The French enter Vietnam
Vietnam’s first encounter with the
French was in the eighteenth century, initially through
missionaries, but later militarily when Pigneau de Behaine,
the Bishop of Adran, recruited a force to assist Nguyen
Anh to capture Hanoi, unify the country and, as Emperor
Gia Long, to usher in the powerful Nguyen dynasty with its
capital in Imperial Hue. Bringing together the north and
the south created the state of Vietnam for the first time.
Pigneau de Behaine’s vision of an Indochinese empire lingered
on in France, until an expansionary French Second Empire,
anxious to match the imperial adventures of Britain and
other European countries, attacked Vietnam in 1846 using
the Nguyen regime’s antipathy towards Christians as a pretext.
By the 1880’s they had secured the entire Indochina peninsula,
and began to exploit its rich resources.
Oppression and exploitation
Although the expressed purpose of the conquest was to bring
liberty to ‘the races and peoples still enslaved by ignorance
and despotism’, the outcome was seventy years of oppression
and near-slavery for the Vietnamese. The Nguyen dynasty
rulers continued as puppets, all rights were removed, and
any dissent was ruthlessly crushed. The predominant interest
of the French in Vietnam was profit – virtually no attempt
was made to better the lot of its people.
The oppression re-kindled folk memories of the centuries
of Chinese domination, and relit the fire of resistance
in Vietnamese hearts. Sporadic revolts and uprisings began
almost from the outset but effective opposition only arrived
when Ho Chi Minh recognised the potential of Communism to
unify the people and provide a strategy to defeat the occupying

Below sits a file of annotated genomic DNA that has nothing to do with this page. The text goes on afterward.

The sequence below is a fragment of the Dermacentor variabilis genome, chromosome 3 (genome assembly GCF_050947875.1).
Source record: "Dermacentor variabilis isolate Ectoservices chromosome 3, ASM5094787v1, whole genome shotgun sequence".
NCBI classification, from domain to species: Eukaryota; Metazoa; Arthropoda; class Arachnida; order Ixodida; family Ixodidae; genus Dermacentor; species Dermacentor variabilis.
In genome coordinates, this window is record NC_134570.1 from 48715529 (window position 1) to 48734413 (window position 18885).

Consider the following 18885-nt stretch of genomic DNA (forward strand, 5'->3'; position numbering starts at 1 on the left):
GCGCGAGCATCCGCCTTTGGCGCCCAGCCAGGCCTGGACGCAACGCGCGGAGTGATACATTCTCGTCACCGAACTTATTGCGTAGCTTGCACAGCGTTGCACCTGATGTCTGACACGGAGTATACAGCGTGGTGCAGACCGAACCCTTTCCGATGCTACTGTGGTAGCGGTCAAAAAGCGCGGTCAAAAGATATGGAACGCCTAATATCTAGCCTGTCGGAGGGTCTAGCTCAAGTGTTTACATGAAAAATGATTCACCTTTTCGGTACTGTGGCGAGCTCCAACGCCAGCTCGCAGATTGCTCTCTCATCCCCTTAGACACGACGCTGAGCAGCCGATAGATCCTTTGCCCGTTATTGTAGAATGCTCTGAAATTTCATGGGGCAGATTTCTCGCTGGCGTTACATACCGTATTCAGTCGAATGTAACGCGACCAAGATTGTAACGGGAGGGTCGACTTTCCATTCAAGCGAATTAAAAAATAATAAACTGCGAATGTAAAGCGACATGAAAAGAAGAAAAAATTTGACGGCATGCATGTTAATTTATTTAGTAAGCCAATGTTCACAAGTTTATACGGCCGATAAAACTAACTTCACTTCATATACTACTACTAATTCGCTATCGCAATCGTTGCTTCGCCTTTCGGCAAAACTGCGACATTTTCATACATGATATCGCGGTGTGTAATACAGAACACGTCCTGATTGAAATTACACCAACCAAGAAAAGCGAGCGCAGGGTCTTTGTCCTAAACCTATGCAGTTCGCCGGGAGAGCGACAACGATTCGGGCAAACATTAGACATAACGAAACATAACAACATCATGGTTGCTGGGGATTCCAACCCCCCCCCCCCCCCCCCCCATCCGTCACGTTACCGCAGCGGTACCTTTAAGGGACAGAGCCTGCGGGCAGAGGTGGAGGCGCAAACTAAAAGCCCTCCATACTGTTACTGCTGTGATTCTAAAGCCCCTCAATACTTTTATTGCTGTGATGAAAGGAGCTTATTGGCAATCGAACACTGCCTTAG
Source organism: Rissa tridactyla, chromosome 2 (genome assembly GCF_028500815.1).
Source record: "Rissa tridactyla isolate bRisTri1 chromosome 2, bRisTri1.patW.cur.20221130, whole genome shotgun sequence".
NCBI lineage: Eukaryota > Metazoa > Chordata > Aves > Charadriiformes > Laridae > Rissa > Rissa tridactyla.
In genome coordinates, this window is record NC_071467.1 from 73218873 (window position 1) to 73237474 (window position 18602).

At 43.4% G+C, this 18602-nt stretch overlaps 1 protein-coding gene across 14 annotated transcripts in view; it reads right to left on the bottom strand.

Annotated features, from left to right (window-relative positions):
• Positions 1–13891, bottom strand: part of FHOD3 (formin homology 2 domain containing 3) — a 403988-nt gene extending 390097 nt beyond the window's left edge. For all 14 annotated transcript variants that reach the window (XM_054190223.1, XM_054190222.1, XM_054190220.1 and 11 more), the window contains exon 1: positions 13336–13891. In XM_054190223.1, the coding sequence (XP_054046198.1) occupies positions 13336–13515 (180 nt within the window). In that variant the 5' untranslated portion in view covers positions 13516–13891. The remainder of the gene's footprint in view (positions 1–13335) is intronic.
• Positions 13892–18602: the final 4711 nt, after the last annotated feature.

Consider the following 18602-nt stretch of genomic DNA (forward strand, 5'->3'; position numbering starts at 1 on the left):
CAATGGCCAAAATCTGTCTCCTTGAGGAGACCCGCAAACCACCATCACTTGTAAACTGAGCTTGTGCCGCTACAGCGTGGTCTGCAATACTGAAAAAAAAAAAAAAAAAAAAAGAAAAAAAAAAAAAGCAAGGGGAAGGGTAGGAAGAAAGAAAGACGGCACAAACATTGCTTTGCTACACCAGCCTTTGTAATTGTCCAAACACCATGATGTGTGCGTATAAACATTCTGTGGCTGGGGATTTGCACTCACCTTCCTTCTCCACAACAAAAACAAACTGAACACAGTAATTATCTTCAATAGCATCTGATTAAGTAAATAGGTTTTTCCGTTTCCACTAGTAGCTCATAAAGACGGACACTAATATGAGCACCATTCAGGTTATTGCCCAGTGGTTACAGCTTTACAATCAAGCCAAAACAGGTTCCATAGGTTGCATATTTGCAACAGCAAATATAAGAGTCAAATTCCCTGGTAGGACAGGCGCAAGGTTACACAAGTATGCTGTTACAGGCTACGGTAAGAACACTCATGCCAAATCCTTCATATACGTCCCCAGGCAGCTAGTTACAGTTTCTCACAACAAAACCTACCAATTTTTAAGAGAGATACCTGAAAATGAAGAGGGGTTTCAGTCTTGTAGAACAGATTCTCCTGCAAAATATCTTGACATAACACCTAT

Ho Chi Minh unites
From the 1920’s to 1941, Ho Chi Minh patiently brought together
the disparate resistance groups to build a single organisation
- the League for the Independence of Vietnam, better known
as the Vietminh. The Vietminh became the formidable fighting
force that eventually routed the French at Dien Bien Phu,
and were the foundation of the Vietnamese Communist forces,
usually abbreviated to the ‘Viet Cong’.
The curious lack of
The interesting aspect of the Vietnamese colonial period
is not its effect upon the country, but its lack of cultural
impact. The French were in Vietnam for almost a century,
but apart from the buildings, the railway and the ubiquitous
baguettes on sale everywhere in the cities, there are few
obvious traces of their presence. Whereas the French influence
on the culture of other former French colonies in Africa
and elsewhere is immediately obvious to visitors, in Vietnam
there is little to suggest they were ever here.
This is probably due in part to the behaviour
of the colonialists: minor civil servants and business people
in France, but living a life of opulence and self indulgence
in Vietnam. Insulated from the exploitation and degradation
of the Vietnamese people, apart from a small army of domestics
to manage the chores and prostitutes to provide entertainment
for the male administrators and the French army, the colonialists
lived a carefree and gracious lifestyle.
Education for Vietnamese people was minimal,
and health provision non-existent. Opium addiction was encouraged,
and proved a lucrative enterprise. In such circumstances,
cultural transfer was unlikely.
The Chinese sought to Sinicise the Vietnamese
during their occupation, albeit unsuccessfully. Nevertheless,
the impact upon Vietnamese culture, religious beliefs and
social behaviour was profound: probably the most significant
factor in the country’s development thereafter. The French,
motivated by gain, did little more than strip the country
of its natural resources.
The French legacy
Surprisingly, after the victory at Dien Bien Phu, there
was little spontaneous backlash against the tangible mementos
of French domination. Cities, towns, streets and municipal
buildings were re-named, statues and monuments removed,
but there was no attempt to destroy the most obvious symbols
of colonialism, the many pseudo-French public buildings,
chateaus and hill stations. The new Vietnamese authorities
either made use of them for mundane purposes, or left them
to rot. Whether this policy was by design or default, the
result was that many are still standing. As Vietnam opens
up to the world, the French architectural heritage is enjoying
a new renaissance as one of the country’s tourist attractions.